Westwood: Punk, Icon, Activist.

SINGAPORE (Oct 15): Since igniting the punk movement with ex-partner and Sex Pistols manager Malcolm McLaren, Dame Vivienne Westwood has been redefining British fashion for over 40 years and is responsible for creating many of the most distinctive looks of recent times. Directed by Lorna Tucker, the film explores Westwood’s uphill struggle to success, looking closely at her artistry, activism and cultural significance. Blending iconic archive and newly shot observational footage, this era-defining, intimate origin story is told in Westwood’s own words and through touching interviews with her inner circle of family, friends and collaborators. The film goes from her childhood in post-war Derbyshire to the runways of Paris and Milan. The richly textured narrative transcends the standard fashion film format to become an intimate and inspiring portrait of a true British icon: single mother, punk and agent provocateur.

Yellow is Forbidden

This movie is a modern-day Cinderella story where the brave, diminutive and daring heroine’s dream does not end at the ball. China’s Guo Pei is chasing every designer’s fantasy to become part of the exclusive yet savage world of haute couture. Set within the new China, Yellow is Forbidden is a feature documentary encompassing contemporary global power dynamics, the opposition between art and commerce, and a look back at the history of couture, all wrapped around the beauty of fashion. Relatively unknown before Rihanna wore her breathtaking canary yellow gown to the 2015 Met Gala and broke the internet (simultaneously spawning an unending number of memes), Guo Pei has since captured the imagination of the global fashion industry. Directed by New Zealand filmmaker Pietra Brettkelly, the film follows Guo Pei as she applies for membership of Paris’ rarified Chambre Syndicale de la Haute Couture. Yellow is Forbidden was selected for the 2018 Tribeca Film Festival and is the first Kiwi film to screen in its main competition.


This compelling new documentary examines the extraordinary life and career of one of Britain’s most influential fashion designers, Lee McQueen, aka Alexander McQueen, who committed suicide in 2010. Championed by the late magazine editor Isabella Blow, Anna Wintour and best friend Kate Moss, this intimate biopic spans his student days at Central Saint Martins to his influential collections (Highland Rape 1995, Golden Shower 1998), designing for Givenchy in 1997 through to his untimely death at age 40. His provocative designs, expert tailoring and understanding of fashion is just a small part of the legacy he has left behind. The film was a deeply personal project by directors Ian Bonhôte and Peter Ettedgui, who said in a statement, “McQueen saw himself as much as a storyteller as a fashion designer, and the emphasis he put on the emotional narratives that drove his work inspired us as filmmakers. We decided always to favour emotion over information in this portrait. If you, the audience, don’t feel the exhilarating highs and tragic depths of McQueen’s extraordinary story, well, we’re not doing our jobs properly.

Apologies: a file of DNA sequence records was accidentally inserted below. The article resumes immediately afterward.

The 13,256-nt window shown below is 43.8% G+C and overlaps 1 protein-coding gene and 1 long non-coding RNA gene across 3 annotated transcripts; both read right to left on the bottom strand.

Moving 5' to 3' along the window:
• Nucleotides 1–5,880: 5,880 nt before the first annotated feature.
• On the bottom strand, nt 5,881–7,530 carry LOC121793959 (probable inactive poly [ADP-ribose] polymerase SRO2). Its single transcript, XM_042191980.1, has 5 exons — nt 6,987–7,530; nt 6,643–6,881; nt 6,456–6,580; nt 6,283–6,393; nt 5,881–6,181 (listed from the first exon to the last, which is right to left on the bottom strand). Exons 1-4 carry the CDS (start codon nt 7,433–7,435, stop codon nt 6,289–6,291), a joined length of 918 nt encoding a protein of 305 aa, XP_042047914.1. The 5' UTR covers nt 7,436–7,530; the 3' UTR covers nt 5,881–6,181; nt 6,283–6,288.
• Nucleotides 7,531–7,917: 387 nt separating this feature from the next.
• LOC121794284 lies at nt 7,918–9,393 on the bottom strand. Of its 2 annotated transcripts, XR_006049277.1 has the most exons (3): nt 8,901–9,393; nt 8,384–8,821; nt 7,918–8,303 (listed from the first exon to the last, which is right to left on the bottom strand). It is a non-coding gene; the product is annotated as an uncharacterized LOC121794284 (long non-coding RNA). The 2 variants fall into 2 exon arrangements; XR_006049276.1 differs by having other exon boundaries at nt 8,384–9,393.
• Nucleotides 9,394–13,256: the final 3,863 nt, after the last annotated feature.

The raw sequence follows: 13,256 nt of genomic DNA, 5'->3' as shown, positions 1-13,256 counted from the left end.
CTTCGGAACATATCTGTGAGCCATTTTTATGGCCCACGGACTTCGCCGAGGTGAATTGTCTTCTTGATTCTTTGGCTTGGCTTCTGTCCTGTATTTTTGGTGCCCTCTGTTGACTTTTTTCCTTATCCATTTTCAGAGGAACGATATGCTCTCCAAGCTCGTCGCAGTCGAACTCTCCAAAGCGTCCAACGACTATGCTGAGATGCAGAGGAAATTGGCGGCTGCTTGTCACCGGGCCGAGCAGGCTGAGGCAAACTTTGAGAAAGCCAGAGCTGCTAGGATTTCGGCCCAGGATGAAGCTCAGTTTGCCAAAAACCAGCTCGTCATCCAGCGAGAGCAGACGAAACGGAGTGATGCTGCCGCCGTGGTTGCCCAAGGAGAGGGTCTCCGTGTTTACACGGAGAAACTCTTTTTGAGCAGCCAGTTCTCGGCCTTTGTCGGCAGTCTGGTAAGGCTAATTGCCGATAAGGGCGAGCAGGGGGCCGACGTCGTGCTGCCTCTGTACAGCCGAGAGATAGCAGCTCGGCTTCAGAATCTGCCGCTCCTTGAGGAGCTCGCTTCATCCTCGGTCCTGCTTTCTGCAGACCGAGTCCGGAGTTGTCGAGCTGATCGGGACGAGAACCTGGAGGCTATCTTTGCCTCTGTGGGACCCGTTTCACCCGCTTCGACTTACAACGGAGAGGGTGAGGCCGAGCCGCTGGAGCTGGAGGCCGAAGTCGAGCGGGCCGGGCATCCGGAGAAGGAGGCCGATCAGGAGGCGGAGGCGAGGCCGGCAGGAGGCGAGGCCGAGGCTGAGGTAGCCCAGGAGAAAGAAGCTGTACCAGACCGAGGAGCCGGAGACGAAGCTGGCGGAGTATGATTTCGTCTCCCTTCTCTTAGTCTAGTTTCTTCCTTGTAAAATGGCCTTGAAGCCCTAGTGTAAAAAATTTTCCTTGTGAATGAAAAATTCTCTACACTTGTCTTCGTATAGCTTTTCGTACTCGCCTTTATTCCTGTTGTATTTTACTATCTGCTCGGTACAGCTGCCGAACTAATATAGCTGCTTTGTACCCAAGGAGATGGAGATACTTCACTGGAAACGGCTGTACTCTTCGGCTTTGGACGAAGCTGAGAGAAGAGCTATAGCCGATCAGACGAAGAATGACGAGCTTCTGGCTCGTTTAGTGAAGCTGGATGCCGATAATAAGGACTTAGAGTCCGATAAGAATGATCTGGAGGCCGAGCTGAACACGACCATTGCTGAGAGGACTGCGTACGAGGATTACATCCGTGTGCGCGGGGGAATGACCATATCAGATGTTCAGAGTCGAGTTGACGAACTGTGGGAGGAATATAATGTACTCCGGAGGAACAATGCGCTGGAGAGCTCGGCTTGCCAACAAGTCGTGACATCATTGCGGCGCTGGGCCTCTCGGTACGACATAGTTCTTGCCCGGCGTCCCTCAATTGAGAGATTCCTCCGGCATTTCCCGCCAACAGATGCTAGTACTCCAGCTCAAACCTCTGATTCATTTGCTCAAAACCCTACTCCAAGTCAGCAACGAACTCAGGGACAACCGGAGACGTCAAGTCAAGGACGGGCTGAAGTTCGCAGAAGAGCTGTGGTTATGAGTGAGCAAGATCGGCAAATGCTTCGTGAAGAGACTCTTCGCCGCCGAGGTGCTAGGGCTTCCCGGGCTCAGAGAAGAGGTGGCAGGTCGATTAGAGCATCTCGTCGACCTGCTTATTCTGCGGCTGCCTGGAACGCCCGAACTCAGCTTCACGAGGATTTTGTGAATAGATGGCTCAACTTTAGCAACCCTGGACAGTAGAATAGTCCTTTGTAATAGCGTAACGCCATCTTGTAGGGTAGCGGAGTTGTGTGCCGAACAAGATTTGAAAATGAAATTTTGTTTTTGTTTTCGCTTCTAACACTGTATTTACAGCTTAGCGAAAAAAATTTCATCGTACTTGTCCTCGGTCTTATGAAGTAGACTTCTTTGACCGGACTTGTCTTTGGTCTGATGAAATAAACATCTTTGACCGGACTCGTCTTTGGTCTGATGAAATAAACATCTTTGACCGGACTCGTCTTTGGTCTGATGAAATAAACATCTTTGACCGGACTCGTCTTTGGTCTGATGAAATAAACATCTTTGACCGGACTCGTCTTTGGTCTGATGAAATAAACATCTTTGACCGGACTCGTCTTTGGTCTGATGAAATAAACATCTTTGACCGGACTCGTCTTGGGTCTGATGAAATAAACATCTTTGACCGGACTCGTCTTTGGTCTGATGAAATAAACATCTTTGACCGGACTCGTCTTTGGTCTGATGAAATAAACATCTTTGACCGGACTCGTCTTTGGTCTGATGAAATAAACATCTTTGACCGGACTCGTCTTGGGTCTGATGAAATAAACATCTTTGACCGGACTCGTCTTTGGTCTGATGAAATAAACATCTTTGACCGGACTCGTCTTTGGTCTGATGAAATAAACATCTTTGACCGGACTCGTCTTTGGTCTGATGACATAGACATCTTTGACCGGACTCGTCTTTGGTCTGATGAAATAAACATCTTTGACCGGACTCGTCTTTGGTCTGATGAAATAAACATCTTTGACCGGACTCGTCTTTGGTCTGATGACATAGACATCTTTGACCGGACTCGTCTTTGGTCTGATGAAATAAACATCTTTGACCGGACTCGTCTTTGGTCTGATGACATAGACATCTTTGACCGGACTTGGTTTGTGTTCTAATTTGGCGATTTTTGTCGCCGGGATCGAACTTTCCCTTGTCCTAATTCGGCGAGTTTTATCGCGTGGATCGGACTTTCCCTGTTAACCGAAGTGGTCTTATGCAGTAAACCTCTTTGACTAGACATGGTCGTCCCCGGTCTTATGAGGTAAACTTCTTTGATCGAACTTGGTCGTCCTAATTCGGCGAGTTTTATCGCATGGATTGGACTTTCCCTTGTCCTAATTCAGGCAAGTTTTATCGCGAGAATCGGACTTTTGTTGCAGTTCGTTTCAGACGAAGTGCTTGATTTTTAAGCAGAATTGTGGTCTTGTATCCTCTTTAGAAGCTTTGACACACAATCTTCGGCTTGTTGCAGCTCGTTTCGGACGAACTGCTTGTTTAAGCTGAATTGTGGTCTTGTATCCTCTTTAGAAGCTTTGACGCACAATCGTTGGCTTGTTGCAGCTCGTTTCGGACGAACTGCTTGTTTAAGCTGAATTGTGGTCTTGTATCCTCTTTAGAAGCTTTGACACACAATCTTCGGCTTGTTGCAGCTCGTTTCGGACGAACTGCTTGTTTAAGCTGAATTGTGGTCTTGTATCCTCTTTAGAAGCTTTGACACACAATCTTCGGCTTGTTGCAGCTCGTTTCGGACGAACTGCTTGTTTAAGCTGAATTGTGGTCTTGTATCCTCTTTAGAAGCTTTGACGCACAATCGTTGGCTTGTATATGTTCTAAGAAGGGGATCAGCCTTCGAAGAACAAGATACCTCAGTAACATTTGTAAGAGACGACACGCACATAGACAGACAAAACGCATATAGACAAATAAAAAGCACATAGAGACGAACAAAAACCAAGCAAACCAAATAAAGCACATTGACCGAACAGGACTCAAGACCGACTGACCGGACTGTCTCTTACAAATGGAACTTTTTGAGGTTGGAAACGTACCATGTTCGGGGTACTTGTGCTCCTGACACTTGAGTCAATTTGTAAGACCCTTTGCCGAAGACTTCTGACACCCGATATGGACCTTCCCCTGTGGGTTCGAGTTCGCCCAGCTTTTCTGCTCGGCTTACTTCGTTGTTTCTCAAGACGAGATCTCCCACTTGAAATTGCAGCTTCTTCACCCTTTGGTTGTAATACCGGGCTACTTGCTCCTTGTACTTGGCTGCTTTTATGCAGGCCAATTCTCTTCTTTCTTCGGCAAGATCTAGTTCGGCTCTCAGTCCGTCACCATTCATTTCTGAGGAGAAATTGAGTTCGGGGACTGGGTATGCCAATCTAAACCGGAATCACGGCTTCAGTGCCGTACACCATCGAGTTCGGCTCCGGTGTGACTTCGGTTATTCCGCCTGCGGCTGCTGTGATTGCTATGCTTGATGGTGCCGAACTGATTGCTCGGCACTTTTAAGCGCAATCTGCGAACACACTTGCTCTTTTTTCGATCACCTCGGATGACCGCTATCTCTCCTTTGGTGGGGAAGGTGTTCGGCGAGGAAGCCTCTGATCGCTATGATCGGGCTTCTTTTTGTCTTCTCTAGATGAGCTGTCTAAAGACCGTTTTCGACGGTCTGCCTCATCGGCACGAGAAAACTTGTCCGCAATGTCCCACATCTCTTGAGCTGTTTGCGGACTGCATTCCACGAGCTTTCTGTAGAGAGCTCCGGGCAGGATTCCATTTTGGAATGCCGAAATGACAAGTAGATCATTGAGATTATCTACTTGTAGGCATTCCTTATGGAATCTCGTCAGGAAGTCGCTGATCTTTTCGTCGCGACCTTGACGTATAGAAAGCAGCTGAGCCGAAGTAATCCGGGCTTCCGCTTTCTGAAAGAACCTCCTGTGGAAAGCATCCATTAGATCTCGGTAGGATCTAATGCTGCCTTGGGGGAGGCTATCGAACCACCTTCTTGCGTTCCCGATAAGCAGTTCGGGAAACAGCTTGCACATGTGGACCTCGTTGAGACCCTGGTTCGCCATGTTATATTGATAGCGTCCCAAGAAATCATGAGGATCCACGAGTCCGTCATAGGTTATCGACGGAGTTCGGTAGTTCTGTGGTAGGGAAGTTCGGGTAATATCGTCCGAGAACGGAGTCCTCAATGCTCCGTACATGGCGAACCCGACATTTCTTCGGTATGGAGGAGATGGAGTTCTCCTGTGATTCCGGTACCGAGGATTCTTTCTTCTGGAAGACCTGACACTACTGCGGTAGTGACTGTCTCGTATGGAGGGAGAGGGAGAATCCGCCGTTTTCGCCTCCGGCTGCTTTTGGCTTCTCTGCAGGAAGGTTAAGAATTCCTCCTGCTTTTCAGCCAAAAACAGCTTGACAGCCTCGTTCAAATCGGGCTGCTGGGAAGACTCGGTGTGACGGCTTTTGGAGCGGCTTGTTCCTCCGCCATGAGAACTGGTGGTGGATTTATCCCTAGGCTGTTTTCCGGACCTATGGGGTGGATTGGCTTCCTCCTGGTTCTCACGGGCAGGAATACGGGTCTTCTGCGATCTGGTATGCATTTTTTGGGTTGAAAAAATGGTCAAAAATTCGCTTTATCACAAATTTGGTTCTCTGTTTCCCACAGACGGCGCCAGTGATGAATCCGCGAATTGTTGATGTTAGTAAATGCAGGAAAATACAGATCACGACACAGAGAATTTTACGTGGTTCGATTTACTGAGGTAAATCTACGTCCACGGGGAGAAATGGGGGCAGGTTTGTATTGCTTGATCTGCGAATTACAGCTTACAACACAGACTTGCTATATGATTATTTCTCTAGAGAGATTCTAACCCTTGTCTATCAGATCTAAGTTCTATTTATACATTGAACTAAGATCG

The Gospel According to André

André Leon Talley has been a fixture in the world of fashion for so long that it is difficult to imagine a time when he was not defining the boundaries of great style. Kate Novack’s intimate portrait, The Gospel According to André, takes viewers on an emotional journey from André’s roots — he grew up in the segregated Jim Crow South — to him becoming one of the most influential tastemakers and fashion curators of our time. Novack’s film draws fascinating, heretofore unexplored connections between the elegance of André’s beloved grandmother and the Black Church of his youth and his later iconic, barrier-breaking work at publications such as Women’s Wear Daily, W and Vogue. Weaving together a wealth of archival footage from the most glamorous moments in fashion history with André’s poignant reflections on his life and career as well as commentary from fashion luminaries such as Anna Wintour, Marc Jacobs and Tom Ford, The Gospel According to André is a cinematic monument to one of the most unique figures of 20th-century American culture.

The Times of Bill

Mark Bozek began work on this invigorating film about the legendary street photographer Bill Cunningham on the day of his death in 2016 at the age of 87. Bozek worked with precious material, including a lengthy 1994 interview with Cunningham, which was filmed after he received a Media Award from the Council of Fashion Designers of America, as well as his earliest unseen pre-New York Times photographs. In his customarily cheerful and plainspoken manner, Cunningham takes us through his Irish Catholic upbringing in Boston, his stint in the army, his move to New York in 1948 (which was controversial for his strait-laced family), his days as a milliner, his close friendships with Nona Park and Sophie Shonnard of Chez Ninon, his beginnings as a photographer and his liberated and wholly democratic view of fashion. The Times of Bill is narrated by Sarah Jessica Parker, whose own legacy in fashion adds a subtle colour to this moving tribute.

Anandhi Gopinath is an assistant editor of Options at The Edge Malaysia.